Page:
Children over 18 years old can also be adopted, as can children aged 17, close to turning 18. However, children over 18 can only be adopted if they were cared for as a child by the step-parent.
In New South Wales, children aged over 12 can consent to their own adoption. Notice of this consent can be given to the non-custodial parent.
The child being adopted is required to receive registered counselling prior to their adoption. This is to ensure that they understand both the legal and emotional effects of being adopted by a step-parent.
Once they have been adopted, the child will receive a new birth certificate that names the step-parent as one of their parents. The previous birth certificate will no longer be valid.
The adoption application will be assessed by the court and the child will be adopted by their step-parent if the step-parent is eligible, the necessary people give their consent and the adoption is found to be in the child’s best interests.
Alternatives To Adoption
Adopting their step-child may not be the solution for everyone. There are other ways to be legally recognised as a person who cares for the child and is an important person in their life.
The main alternatives to adoption are parenting plans, parenting orders and orders for parental responsibility.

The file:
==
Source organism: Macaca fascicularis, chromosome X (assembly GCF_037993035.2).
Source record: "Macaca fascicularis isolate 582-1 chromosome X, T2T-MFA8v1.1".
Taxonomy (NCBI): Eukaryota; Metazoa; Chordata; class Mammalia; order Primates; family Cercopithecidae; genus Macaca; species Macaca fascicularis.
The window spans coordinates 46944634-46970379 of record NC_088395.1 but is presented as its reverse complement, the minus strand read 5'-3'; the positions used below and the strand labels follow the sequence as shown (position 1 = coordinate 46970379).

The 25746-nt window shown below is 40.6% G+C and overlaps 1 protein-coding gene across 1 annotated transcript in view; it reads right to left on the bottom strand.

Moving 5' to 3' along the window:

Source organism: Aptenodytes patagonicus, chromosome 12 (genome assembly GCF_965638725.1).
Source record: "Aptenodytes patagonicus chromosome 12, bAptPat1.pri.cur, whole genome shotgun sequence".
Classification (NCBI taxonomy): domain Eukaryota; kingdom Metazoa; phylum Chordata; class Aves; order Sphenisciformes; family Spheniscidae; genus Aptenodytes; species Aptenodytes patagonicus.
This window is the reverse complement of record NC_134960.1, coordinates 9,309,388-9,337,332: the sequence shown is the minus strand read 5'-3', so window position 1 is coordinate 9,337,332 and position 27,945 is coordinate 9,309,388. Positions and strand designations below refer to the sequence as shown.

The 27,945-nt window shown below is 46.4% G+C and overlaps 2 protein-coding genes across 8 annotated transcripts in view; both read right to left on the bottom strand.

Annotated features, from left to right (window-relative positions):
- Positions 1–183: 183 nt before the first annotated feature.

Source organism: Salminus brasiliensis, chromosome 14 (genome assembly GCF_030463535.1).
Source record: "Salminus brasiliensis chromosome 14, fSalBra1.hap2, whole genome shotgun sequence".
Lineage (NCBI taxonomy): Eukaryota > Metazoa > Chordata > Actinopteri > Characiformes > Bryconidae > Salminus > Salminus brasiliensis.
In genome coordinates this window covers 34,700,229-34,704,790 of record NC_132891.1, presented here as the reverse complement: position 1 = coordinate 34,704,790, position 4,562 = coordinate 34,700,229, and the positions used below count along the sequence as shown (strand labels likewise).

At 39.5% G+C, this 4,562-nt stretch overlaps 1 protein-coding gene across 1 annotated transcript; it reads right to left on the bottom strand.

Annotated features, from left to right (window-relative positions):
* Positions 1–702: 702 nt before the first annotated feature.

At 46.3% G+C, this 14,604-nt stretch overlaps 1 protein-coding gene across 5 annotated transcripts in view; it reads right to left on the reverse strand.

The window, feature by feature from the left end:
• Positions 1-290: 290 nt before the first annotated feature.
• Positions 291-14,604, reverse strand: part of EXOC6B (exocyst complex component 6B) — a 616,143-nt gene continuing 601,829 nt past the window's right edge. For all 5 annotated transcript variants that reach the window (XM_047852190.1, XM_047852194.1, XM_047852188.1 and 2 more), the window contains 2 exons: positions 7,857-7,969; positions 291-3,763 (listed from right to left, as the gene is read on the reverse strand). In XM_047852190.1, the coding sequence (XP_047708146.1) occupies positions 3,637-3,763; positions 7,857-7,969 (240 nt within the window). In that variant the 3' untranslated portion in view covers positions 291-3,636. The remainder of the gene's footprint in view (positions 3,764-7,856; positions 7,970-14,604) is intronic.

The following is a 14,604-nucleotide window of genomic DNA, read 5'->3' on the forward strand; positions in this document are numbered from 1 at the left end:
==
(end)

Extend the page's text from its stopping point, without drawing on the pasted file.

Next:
Parenting plans signed and dated documents that set out how a child or children are to be cared for by their parents or anyone else with parental responsibility. Unlike court orders, parenting plans are not enforceable by law, although they can have a strong influence in future court hearings.
One parent might choose to include their new spouse, the step-parent, in their parenting plan by, for example, stating that they might pick up the child for custody changeovers, or accompany the child at school events.
Parenting plans can only be made and changed with the consent of both parents of the child. They should be clear and concise but can go into as much detail about the parenting routine as desired.
Parenting orders are made in court after an initiating application has been filed by one party. They can deal with any aspect of the care, welfare and development of the child and are typically used to resolve parenting disputes.
An application for parenting orders may result in court orders about parental responsibility.
Parental responsibility means the authority and responsibility that, by law, a parent has in relation to a child. Parental responsibility does not stop with separation, divorce or remarriage unless there is a court order that specifies it so.
The court can make orders on parental responsibility in favour of a person who is not the child’s parent, which means that a step-parent can be given parental responsibility. This is different from a legal adoption, but depending on the level of parental responsibility, a step-parent can have similar responsibilities to any other parent.
The latter two options, parenting orders and parental responsibility, can also be made by consent if the parents and step-parent (or step-parents) all agree about the orders they are seeking.